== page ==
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Michael Cohen Had to Burn an Early Draft of His Book in Prison After Fearing His Pro-Trump Guards Would Find it

Melina Mara/The Washington Post via Getty Images

President Donald Trump's former attorney, Michael Cohen, rocked the Trump administration when he was arrested for crimes uncovered by Special Counsel Robert Mueller.

After cooperating with Mueller, Cohen testified before the House Oversight Committee, where he asserted that Trump ordered him to pay hush money to at least two women who claimed to have had an affair with Trump.

After serving one year of his three year prison sentence, Cohen is serving the rest of his time at home due to the pandemic.

Last month, he made headlines for releasing the foreword of his tell-all memoir, Disloyal, regarding what he saw and did as one of Trump's closest confidants.

With the book set for release this fall, Cohen opened up to Vanity Fair about the lengths he went to in order to protect the 500 page manuscript in prison.

After a fight with another inmate, Cohen was due for solitary confinement. Prison guards were set to collect his belongings and search his cell for contraband.

According to Vanity Fair:

"Hidden in his cell was a 500-odd page preliminary manuscript for the tell-all he had decided to call Disloyal. He knew the guards largely supported Donald Trump, Cohen's former boss and a subject of the book. He also knew they sometimes leaked things about him or other high-profile inmates in his minimum-security camp. That manuscript would be a jackpot."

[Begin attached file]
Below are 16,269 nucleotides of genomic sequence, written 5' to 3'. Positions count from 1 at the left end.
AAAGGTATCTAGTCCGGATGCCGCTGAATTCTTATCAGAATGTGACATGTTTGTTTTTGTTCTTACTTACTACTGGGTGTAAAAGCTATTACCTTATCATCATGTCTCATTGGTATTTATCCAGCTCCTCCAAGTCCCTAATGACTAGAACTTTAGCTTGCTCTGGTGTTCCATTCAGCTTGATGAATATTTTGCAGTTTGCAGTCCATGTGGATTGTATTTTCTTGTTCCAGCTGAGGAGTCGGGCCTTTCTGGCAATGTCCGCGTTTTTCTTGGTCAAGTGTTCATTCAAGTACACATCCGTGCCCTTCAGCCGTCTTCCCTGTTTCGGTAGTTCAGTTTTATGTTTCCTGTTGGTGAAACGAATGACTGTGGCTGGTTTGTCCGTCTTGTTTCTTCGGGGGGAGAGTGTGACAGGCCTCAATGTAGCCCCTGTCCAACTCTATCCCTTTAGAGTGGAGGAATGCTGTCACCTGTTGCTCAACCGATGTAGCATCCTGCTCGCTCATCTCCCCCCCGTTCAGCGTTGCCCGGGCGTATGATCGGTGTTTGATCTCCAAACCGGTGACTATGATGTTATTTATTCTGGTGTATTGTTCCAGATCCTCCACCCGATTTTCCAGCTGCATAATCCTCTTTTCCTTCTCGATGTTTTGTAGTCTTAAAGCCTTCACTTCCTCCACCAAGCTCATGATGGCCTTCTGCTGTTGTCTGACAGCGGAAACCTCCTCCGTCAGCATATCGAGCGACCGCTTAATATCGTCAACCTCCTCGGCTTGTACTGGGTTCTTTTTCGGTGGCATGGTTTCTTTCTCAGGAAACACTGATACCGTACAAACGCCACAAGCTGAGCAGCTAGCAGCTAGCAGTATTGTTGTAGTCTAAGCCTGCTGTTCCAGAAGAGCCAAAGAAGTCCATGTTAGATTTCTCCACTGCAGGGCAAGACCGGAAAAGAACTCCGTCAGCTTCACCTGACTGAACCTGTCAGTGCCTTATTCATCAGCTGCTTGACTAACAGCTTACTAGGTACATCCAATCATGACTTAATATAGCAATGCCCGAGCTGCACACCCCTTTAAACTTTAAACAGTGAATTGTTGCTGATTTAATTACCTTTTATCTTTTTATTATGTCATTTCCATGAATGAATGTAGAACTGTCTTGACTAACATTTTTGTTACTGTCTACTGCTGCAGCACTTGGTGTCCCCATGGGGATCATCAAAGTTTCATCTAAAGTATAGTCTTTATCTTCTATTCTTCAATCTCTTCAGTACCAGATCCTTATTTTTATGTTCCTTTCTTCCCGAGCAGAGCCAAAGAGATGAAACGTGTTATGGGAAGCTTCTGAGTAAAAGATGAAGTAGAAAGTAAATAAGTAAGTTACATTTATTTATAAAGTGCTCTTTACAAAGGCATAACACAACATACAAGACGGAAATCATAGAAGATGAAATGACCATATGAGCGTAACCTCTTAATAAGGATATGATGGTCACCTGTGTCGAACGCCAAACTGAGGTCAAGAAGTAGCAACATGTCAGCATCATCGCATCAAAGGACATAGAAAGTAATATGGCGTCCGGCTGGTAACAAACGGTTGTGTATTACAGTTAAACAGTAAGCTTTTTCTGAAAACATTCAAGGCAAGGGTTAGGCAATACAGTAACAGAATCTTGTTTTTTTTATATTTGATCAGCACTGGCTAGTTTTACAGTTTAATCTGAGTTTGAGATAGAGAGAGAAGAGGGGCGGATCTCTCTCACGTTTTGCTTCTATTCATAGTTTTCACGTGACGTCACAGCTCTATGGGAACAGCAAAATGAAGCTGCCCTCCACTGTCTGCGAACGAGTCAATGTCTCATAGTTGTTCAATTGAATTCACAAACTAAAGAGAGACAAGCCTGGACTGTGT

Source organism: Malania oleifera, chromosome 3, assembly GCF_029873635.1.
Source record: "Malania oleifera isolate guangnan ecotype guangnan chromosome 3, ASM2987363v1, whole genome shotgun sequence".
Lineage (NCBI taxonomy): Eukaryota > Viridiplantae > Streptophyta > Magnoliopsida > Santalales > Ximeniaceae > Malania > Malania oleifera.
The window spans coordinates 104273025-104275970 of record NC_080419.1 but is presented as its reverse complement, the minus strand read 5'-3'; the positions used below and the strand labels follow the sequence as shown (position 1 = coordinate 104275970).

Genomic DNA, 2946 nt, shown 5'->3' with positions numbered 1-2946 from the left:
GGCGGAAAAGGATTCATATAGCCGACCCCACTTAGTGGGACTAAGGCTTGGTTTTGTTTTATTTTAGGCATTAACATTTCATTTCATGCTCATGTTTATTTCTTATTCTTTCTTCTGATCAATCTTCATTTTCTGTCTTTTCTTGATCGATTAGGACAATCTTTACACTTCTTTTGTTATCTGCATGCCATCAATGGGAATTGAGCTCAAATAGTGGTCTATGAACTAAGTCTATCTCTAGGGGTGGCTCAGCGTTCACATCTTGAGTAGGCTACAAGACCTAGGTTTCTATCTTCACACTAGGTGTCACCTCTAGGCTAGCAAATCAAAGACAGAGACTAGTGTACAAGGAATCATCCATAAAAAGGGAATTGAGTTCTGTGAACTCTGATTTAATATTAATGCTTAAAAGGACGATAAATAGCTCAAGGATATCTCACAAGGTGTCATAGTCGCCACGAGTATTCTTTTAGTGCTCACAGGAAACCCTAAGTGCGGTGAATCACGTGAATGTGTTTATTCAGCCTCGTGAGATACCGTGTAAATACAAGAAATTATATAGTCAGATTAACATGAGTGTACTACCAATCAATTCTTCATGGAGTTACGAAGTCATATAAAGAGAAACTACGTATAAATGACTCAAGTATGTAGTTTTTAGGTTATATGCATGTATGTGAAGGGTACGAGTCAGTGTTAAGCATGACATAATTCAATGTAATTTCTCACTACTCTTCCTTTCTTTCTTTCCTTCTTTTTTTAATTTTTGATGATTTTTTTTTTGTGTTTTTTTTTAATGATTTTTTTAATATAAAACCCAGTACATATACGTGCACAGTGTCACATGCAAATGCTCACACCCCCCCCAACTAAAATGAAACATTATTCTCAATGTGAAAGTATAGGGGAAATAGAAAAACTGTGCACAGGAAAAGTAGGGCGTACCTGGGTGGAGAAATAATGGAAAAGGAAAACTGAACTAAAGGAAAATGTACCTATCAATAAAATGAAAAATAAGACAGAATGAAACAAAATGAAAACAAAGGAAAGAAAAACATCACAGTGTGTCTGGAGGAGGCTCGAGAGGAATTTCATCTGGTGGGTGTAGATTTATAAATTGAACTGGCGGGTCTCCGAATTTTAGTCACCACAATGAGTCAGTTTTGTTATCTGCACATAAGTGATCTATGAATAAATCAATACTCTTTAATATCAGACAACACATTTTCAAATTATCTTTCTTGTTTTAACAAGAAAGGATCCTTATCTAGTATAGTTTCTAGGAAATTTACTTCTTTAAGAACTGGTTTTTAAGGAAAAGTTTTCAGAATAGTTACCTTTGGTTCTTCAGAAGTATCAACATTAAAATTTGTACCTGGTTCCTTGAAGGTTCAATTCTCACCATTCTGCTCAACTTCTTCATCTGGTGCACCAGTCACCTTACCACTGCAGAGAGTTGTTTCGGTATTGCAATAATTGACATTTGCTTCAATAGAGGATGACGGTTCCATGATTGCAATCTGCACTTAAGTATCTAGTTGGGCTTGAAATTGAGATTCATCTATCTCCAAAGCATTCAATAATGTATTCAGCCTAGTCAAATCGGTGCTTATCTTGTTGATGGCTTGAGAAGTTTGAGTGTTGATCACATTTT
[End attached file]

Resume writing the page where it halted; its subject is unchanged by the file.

Cohen was afraid that the pro-Trump guards would find a way to get the manuscript to the White House, or leak it to the media.

Because this was around the first night of Passover, the prison supplied a contained fire that allowed its Jewish inmates to burn leavened products—or hametz. Instead of bread, Cohen burned the 500 pages of his manuscript, knowing that his wife had access to a backup copy on a thumb drive.

People were skeptical of Cohen's claim.



Others thought Cohen made a smart move.



Cohen can rest assured now that he'll be serving the rest of his prison sentence at his residence, but this almost wasn't the case. Cohen's compassionate release was delayed when the Justice Department intervened and he was sent back to prison for refusing to hold off on publishing the memoir.

His release was reinstated after a judge found that Cohen's right to free speech was being violated.

Despite Cohen's years of service for Donald Trump, many are commending his determination to publish the book in the face of White House opposition.



Cohen has also announced that he'll be appearing in a series of ads for the political action committee American Bridge, urging voters to rethink their support for Donald Trump.

Disloyal is expected to hit shelves this October.